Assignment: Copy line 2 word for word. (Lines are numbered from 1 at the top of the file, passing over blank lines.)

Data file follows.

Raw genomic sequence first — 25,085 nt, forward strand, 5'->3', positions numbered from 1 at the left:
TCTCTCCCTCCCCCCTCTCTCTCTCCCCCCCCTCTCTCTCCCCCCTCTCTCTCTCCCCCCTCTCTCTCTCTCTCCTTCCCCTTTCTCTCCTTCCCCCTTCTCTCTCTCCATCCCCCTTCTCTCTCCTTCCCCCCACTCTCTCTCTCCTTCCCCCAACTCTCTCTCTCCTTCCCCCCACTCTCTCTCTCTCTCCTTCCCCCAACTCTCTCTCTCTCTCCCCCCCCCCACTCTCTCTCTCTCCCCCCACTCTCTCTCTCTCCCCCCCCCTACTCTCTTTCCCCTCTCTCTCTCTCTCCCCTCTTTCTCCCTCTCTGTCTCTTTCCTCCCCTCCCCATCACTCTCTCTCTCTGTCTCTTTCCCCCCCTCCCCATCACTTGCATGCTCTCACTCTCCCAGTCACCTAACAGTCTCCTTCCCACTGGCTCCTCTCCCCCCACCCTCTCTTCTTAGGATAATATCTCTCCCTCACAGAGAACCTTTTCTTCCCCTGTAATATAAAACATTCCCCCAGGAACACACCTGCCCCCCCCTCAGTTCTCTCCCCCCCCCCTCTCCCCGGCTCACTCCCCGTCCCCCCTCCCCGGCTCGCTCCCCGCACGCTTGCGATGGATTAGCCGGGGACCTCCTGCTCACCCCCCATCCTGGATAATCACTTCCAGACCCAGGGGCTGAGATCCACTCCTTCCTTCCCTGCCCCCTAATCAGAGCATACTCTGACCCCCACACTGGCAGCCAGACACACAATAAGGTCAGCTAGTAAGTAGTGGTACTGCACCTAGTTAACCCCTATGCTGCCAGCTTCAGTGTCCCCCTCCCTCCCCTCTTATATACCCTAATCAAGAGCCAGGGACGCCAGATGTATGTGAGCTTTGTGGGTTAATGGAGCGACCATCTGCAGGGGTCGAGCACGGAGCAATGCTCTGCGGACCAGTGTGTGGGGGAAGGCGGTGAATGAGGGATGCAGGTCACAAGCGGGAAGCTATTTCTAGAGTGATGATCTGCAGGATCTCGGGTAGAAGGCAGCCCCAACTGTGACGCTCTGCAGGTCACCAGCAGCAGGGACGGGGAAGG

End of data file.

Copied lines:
TCTCTCCCTCCCCCCTCTCTCTCTCCCCCCCCTCTCTCTCCCCCCTCTCTCTCTCCCCCCTCTCTCTCTCTCTCCTTCCCCTTTCTCTCCTTCCCCCTTCTCTCTCTCCATCCCCCTTCTCTCTCCTTCCCCCCACTCTCTCTCTCCTTCCCCCAACTCTCTCTCTCCTTCCCCCCACTCTCTCTCTCTCTCCTTCCCCCAACTCTCTCTCTCTCTCCCCCCCCCCACTCTCTCTCTCTCCCCCCACTCTCTCTCTCTCCCCCCCCCTACTCTCTTTCCCCTCTCTCTCTCTCTCCCCTCTTTCTCCCTCTCTGTCTCTTTCCTCCCCTCCCCATCACTCTCTCTCTCTGTCTCTTTCCCCCCCTCCCCATCACTTGCATGCTCTCACTCTCCCAGTCACCTAACAGTCTCCTTCCCACTGGCTCCTCTCCCCCCACCCTCTCTTCTTAGGATAATATCTCTCCCTCACAGAGAACCTTTTCTTCCCCTGTAATATAAAACATTCCCCCAGGAACACACCTGCCCCCCCCTCAGTTCTCTCCCCCCCCCCTCTCCCCGGCTCACTCCCCGTCCCCCCTCCCCGGCTCGCTCCCCGCACGCTTGCGATGGATTAGCCGGGGACCTCCTGCTCACCCCCCATCCTGGATAATCACTTCCAGACCCAGGGGCTGAGATCCACTCCTTCCTTCCCTGCCCCCTAATCAGAGCATACTCTGACCCCCACACTGGCAGCCAGACACACAATAAGGTCAGCTAGTAAGTAGTGGTACTGCACCTAGTTAACCCCTATGCTGCCAGCTTCAGTGTCCCCCTCCCTCCCCTCTTATATACCCTAATCAAGAGCCAGGGACGCCAGATGTATGTGAGCTTTGTGGGTTAATGGAGCGACCATCTGCAGGGGTCGAGCACGGAGCAATGCTCTGCGGACCAGTGTGTGGGGGAAGGCGGTGAATGAGGGATGCAGGTCACAAGCGGGAAGCTATTTCTAGAGTGATGATCTGCAGGATCTCGGGTAGAAGGCAGCCCCAACTGTGACGCTCTGCAGGTCACCAGCAGCAGGGACGGGGAAGG